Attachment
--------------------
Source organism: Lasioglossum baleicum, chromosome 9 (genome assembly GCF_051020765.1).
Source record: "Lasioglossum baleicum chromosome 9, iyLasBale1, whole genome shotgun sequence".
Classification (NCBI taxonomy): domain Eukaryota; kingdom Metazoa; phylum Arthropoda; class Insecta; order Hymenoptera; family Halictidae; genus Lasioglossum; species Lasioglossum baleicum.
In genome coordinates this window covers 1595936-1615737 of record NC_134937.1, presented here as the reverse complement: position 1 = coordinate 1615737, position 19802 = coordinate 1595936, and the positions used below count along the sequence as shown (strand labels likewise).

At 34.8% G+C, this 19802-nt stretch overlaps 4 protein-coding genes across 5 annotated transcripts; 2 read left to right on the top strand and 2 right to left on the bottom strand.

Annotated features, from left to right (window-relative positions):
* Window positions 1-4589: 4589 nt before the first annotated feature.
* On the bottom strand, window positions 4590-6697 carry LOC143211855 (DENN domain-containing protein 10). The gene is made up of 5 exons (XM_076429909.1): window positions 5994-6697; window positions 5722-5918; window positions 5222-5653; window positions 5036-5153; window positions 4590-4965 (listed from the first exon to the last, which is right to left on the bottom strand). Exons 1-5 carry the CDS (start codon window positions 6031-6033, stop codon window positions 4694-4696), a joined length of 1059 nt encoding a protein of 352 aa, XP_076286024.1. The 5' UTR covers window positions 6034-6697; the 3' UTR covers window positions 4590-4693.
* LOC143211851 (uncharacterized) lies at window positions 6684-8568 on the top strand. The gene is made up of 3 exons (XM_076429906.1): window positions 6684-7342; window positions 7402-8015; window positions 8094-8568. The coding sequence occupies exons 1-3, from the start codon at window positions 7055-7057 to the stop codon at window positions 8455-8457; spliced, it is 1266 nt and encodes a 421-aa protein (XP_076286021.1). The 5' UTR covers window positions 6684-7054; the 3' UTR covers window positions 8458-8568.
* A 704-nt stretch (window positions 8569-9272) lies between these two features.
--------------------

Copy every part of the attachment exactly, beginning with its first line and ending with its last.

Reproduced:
Source organism: Lasioglossum baleicum, chromosome 9 (genome assembly GCF_051020765.1).
Source record: "Lasioglossum baleicum chromosome 9, iyLasBale1, whole genome shotgun sequence".
Classification (NCBI taxonomy): domain Eukaryota; kingdom Metazoa; phylum Arthropoda; class Insecta; order Hymenoptera; family Halictidae; genus Lasioglossum; species Lasioglossum baleicum.
In genome coordinates this window covers 1595936-1615737 of record NC_134937.1, presented here as the reverse complement: position 1 = coordinate 1615737, position 19802 = coordinate 1595936, and the positions used below count along the sequence as shown (strand labels likewise).

At 34.8% G+C, this 19802-nt stretch overlaps 4 protein-coding genes across 5 annotated transcripts; 2 read left to right on the top strand and 2 right to left on the bottom strand.

Annotated features, from left to right (window-relative positions):
* Window positions 1-4589: 4589 nt before the first annotated feature.
* On the bottom strand, window positions 4590-6697 carry LOC143211855 (DENN domain-containing protein 10). The gene is made up of 5 exons (XM_076429909.1): window positions 5994-6697; window positions 5722-5918; window positions 5222-5653; window positions 5036-5153; window positions 4590-4965 (listed from the first exon to the last, which is right to left on the bottom strand). Exons 1-5 carry the CDS (start codon window positions 6031-6033, stop codon window positions 4694-4696), a joined length of 1059 nt encoding a protein of 352 aa, XP_076286024.1. The 5' UTR covers window positions 6034-6697; the 3' UTR covers window positions 4590-4693.
* LOC143211851 (uncharacterized) lies at window positions 6684-8568 on the top strand. The gene is made up of 3 exons (XM_076429906.1): window positions 6684-7342; window positions 7402-8015; window positions 8094-8568. The coding sequence occupies exons 1-3, from the start codon at window positions 7055-7057 to the stop codon at window positions 8455-8457; spliced, it is 1266 nt and encodes a 421-aa protein (XP_076286021.1). The 5' UTR covers window positions 6684-7054; the 3' UTR covers window positions 8458-8568.
* A 704-nt stretch (window positions 8569-9272) lies between these two features.